Further bolstering efficiency, the solar panel crowing the top of this power-generating system is self-cleaning thanks to centrifugal force. Bardia explained that morning dew wets the surface and when the turbine spins any water and dirt gets flung off. Those panels are also cooled because air can easily circulate along the underside. This reduces heat soak, which prevents the efficiency from dropping off. Bardia said this “doesn’t increase the output of the solar panels, it just doesn’t allow it to decrease” when temperatures are high.
Storing all that DC power, those energy reservoirs can provide electricity at up to 380 kilowatts and 1,000 volts. There aren’t a lot of 800-volt-capable EVs available, but many are in the works, and the Wind and Solar Tower will be ready for them. In a mere 3 minutes, this system can pump 65 miles of range into a vehicle’s battery, and after 10 minutes you could net an impressive 219 miles.
It’s not required, since these towers generate their own power, but if an owner wanted to hook their unit up to the electrical grid, they could. Doing so would keep the batteries charged and ready even if it’s pitch dark and there’s zero wind. Of course, the tower can also sell power back to utility companies, an additional potential revenue stream. Another feather in its cap, the Wind and Solar Tower only needs a single-phase connection to the electrical network, not three-phase, 480-volt power because it can slowly charge the battery bank all day long. There’s no need for it to pull in massive amounts of juice at any one time.
And that’s something else that makes this product so intriguing. Since it’s able to charge EVs without being attached to the grid, these towers can be installed in remote areas that do not have access to three-phase, 480-volt electricity, something that is massively expensive to install, even in densely populated areas.
A flexible design improves versatility
Meeting a wide range of customer needs, the Wind and Solar Tower is scalable, it can be tailored to fit specific locations. These towers could be installed at existing gas stations, universities, downtown areas or, eventually, smaller versions may even be offered for home use, though, “That will come after the other machines are being built,” said Bardia.
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A 50-foot-diameter unit is an option or even one that’s twice as big. Bardia explained the first production model is expected to be about 60 feet tall, roughly the height of an interstate light pole, and 44 feet in diameter, enough to provide about 1,500 square feet of solar panels on top.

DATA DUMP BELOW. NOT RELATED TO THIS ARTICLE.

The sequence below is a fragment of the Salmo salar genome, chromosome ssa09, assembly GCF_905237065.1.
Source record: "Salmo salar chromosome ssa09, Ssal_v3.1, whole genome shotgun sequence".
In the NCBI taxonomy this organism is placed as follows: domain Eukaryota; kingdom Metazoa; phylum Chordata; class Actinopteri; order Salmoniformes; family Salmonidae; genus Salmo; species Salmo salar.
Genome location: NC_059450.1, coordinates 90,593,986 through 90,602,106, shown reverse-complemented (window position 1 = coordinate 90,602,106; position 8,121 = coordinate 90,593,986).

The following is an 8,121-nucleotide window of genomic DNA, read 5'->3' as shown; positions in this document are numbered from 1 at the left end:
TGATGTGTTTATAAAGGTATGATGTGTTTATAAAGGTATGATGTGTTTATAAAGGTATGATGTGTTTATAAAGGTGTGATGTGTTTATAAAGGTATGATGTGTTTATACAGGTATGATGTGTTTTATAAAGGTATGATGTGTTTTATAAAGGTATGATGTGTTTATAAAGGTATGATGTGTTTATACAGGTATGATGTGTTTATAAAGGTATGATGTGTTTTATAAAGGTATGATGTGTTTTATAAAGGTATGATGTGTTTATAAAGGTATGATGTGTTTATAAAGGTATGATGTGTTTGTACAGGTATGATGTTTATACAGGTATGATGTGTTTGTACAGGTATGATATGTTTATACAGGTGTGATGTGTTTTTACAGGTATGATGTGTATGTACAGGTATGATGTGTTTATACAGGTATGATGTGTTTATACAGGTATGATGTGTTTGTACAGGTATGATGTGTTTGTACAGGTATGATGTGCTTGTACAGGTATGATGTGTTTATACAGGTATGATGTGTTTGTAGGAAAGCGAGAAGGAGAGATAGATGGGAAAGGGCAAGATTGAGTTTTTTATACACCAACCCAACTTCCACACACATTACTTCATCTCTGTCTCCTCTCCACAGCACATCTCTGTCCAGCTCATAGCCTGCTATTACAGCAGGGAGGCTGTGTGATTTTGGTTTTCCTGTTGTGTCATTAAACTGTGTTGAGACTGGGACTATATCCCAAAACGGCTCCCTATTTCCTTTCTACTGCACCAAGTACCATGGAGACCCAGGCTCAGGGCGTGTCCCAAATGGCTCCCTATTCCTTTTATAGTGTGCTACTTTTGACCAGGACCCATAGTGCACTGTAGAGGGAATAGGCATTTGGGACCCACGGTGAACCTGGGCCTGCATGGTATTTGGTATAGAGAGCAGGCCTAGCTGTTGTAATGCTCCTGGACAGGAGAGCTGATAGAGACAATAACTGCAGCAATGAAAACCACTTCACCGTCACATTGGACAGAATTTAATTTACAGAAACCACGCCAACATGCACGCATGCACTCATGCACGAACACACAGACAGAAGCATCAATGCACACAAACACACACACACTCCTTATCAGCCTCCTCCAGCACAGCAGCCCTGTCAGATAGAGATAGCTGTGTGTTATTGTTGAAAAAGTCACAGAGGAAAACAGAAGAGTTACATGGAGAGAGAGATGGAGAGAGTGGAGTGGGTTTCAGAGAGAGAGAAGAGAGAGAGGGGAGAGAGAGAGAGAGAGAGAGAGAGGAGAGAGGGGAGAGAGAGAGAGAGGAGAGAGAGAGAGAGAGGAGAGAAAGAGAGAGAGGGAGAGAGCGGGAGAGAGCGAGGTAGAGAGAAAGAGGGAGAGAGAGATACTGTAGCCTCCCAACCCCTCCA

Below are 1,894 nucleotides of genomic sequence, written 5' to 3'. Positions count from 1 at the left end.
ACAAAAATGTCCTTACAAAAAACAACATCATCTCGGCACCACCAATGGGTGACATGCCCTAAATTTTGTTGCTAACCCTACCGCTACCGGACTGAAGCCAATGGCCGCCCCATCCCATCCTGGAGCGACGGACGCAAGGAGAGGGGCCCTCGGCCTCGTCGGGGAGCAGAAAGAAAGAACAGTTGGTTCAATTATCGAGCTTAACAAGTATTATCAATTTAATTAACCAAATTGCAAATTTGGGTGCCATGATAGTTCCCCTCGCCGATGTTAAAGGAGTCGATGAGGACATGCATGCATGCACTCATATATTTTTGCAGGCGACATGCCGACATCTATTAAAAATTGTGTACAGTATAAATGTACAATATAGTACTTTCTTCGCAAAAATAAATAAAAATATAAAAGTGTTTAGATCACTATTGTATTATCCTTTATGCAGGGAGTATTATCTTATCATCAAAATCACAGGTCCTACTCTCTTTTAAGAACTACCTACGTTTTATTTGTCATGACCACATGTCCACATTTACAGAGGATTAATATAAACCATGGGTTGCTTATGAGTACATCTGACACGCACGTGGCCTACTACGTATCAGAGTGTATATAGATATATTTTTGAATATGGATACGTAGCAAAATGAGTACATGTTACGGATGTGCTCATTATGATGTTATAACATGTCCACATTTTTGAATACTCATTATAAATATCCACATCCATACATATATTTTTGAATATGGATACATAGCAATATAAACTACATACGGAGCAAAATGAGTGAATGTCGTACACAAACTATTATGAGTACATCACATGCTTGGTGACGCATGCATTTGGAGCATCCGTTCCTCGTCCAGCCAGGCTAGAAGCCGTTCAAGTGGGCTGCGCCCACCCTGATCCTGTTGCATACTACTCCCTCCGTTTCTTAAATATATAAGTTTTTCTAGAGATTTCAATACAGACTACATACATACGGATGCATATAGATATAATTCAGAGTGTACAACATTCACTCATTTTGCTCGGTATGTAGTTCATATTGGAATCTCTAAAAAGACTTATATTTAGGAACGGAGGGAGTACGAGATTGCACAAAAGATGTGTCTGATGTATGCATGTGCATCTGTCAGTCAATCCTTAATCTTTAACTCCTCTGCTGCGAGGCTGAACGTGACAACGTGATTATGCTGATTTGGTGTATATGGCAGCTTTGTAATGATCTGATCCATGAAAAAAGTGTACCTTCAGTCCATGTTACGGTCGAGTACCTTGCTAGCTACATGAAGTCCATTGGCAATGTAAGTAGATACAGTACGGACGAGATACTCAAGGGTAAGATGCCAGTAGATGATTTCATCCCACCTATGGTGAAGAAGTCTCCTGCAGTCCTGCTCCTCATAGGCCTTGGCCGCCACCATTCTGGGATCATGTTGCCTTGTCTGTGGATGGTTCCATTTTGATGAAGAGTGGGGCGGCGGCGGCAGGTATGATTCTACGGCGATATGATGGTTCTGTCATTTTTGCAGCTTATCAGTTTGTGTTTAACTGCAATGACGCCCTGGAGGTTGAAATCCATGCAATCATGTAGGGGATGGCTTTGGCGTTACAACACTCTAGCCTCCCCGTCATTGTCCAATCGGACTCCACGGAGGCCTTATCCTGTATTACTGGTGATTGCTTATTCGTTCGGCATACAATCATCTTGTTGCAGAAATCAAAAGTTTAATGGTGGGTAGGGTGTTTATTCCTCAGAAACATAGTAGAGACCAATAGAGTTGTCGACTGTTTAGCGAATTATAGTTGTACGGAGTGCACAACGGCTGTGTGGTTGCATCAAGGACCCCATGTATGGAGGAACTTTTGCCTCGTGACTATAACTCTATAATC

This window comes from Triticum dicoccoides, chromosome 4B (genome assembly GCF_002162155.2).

Pricing and availability
This product offers a lot of great ideas, but it’s not in production yet. Bardia said they’re speaking with investment bankers and looking for joint-venture partners, so they can generate the capital needed to begin manufacturing. As for the price tag, a Wind and Solar Tower will cost around $80,000 per DC fast charger (each one puts out 180 kW). “Unfortunately, you have to buy half a dozen,” Bardia said, because the unit comes with six such outlets, which extend downward from the canopy above. That means the whole shebang is expected to go for about $480,000, though you do not have to drop a hundred grand or more to install 480-volt, three-phase power like you would with other DC fast chargers, plus, you won’t be purchasing grid electricity over the life of the machine, which is also a massive savings.
Bardia cautioned that his Wind and Solar Tower is not a magic-bullet solution to the world’s EV-charging problem, but it is a huge step in the right direction. “When you charge an EV off the grid, that EV is polluting the atmosphere,” he said, not as much as an ICE-powered car or truck, “But for the most part, it’s only 60% better than an internal-combustion engine.” Renewable power is key to making the electric vehicle revolution a green one, and the Wind and Solar Tower could play a huge role in this nascent revolution.